School & District Management Opinion

An Interview With George Couros About “The Innovator’s Mindset”

By Patrick Larkin — October 30, 2015 4 min read
  • Save to favorites
  • Print

One of the hottest new education books is The Innovator’s Mindset by my friend George Couros, a division principal of Teaching and Learning with Parkland School Division, located in Stony Plain, Alberta, Canada. He’s also a highly-sought-after teaching, learning, and leadership consultant. I caught up with George recently to talk about his book

Q: What was your motivation in writing “The Innovator’s Mindset”?

A: “Innovation” in education is in danger of becoming a buzzword because we use it without really thinking about what it means and what it can look like in our schools today. The other trend that I have seen lately is that “innovation” is just used to replace the world “technology,” and it can be so much more than that. Ultimately what the word really is about in education is creating new and better ways of learning, which is something educators should all get behind. I wanted this to be more than an education book though, and really something that made connections through telling stories, because that is what helps people move forward. If I can help more educators see themselves as innovators, and help them embrace this mindset, our students will not only have better opportunities in learning, but we as educators will find opportunities for ourselves that are more rewarding. This book is meant to empower people to embrace change and the opportunities that are in front of us.

Q: Who do you see as the primary audience for the book?

A: What I am hoping is that this book really reaches leaders, but when I use that term, I am not reserving it for administrators, but any educator that sees the need for creating something new and better for our students. It is meant to not only help see change as something we embrace and model ourselves, but help create the foundation where change is more likely to happen with others. I try to weave in and out between ideas for leadership and things that can happen in the classroom, because I truly believe that every educator has the potential to be a leader and make a difference on a larger scale, no matter their title.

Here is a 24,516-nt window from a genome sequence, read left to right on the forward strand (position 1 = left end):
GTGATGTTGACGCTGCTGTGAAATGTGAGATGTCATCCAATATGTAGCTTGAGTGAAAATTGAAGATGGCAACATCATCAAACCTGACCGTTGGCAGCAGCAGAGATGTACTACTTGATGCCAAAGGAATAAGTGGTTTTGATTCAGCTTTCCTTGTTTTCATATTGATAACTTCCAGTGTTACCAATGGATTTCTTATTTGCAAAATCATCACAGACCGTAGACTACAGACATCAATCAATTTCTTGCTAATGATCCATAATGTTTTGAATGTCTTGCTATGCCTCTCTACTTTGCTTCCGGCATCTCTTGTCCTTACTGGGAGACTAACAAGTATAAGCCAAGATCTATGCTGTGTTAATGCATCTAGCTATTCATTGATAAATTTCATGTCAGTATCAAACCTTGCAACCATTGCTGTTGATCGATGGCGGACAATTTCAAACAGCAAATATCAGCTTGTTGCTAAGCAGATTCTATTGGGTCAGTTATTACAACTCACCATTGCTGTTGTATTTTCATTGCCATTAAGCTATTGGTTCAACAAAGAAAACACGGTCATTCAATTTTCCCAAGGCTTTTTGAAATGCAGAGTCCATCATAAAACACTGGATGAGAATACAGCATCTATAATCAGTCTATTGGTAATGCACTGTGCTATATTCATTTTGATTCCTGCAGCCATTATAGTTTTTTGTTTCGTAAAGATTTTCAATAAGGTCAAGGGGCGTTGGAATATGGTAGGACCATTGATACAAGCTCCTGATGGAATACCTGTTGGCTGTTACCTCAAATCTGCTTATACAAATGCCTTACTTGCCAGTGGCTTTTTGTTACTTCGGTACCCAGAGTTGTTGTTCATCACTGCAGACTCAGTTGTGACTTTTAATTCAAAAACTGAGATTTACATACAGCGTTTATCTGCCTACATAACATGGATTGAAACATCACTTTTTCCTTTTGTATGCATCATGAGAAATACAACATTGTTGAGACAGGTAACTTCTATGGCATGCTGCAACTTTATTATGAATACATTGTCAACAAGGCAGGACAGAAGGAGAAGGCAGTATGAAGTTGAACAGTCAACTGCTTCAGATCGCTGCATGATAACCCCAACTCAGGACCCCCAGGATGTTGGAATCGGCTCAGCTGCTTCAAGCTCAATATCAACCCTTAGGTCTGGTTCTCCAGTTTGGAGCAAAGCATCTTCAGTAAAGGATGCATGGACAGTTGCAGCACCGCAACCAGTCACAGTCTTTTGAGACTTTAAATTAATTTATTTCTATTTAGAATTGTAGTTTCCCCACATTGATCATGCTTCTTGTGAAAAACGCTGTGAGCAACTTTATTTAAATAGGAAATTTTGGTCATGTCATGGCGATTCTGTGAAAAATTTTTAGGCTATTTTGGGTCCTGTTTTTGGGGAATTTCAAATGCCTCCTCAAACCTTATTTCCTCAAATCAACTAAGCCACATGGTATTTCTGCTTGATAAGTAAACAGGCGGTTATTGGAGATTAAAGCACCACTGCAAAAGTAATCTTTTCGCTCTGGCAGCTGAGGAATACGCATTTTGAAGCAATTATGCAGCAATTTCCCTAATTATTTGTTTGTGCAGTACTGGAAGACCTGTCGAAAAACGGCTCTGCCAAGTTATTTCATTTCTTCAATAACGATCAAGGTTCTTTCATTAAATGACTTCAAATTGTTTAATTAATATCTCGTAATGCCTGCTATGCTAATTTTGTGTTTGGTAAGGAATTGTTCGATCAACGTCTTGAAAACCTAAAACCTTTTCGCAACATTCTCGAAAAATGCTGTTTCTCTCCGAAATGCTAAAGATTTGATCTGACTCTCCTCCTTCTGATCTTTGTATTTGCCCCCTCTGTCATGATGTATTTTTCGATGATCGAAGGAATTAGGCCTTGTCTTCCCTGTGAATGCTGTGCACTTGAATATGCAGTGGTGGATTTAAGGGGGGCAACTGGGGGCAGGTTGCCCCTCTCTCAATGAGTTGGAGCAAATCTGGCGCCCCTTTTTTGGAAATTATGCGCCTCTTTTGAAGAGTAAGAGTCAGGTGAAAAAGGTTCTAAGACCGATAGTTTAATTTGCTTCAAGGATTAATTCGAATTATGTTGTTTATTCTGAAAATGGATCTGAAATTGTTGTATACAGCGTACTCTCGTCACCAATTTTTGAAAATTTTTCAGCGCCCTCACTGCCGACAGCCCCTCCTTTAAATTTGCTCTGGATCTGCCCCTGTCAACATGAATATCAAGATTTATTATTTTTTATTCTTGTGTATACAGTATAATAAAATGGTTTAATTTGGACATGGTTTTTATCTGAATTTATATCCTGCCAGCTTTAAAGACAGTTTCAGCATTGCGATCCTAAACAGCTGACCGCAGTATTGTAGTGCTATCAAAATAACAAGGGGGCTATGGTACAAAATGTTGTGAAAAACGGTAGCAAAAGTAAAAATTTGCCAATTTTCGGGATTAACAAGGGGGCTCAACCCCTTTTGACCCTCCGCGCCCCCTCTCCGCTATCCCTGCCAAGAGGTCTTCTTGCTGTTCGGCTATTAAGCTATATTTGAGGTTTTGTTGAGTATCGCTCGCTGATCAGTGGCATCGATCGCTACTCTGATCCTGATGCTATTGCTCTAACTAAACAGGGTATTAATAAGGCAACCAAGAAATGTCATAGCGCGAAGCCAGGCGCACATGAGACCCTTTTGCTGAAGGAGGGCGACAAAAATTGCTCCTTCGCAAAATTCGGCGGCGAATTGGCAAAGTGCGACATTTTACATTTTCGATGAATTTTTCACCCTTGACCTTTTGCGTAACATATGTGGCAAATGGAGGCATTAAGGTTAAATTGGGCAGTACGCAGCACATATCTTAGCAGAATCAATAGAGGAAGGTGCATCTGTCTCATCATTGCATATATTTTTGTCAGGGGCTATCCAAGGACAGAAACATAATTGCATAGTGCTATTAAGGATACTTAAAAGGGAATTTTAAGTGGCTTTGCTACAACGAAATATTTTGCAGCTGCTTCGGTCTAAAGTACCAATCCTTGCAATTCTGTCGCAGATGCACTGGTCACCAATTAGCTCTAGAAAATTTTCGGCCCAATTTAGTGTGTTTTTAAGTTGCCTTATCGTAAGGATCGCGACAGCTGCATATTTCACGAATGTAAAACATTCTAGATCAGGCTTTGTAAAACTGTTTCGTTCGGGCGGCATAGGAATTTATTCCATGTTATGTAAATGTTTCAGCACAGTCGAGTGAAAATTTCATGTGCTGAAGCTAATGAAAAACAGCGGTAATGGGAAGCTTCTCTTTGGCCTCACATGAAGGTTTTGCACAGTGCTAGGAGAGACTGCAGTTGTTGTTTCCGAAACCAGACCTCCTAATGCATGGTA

Q: Why do you think it is important for educators to focus on innovation?

A: If you look at organizations around the world, if they do not innovate they die. Blockbuster actually had the opportunity to buy Netflix but the thinking was that they were good with their current business model, and obviously ended up losing an opportunity to become a truly global organization. Yet many people believe that innovation is for someone else, not our own organizations. If school stays the same while the rest of the world changes, people are going to either find or create something better for our kids. My parents saw education and school as a way to something better, because it was vastly different than what they experienced. I want to continue to make sure that we support this idea and develop not only our students as innovators, but also our educators. We cannot expect our students to become innovative, if we do not create the opportunities for them to do this within the context of school.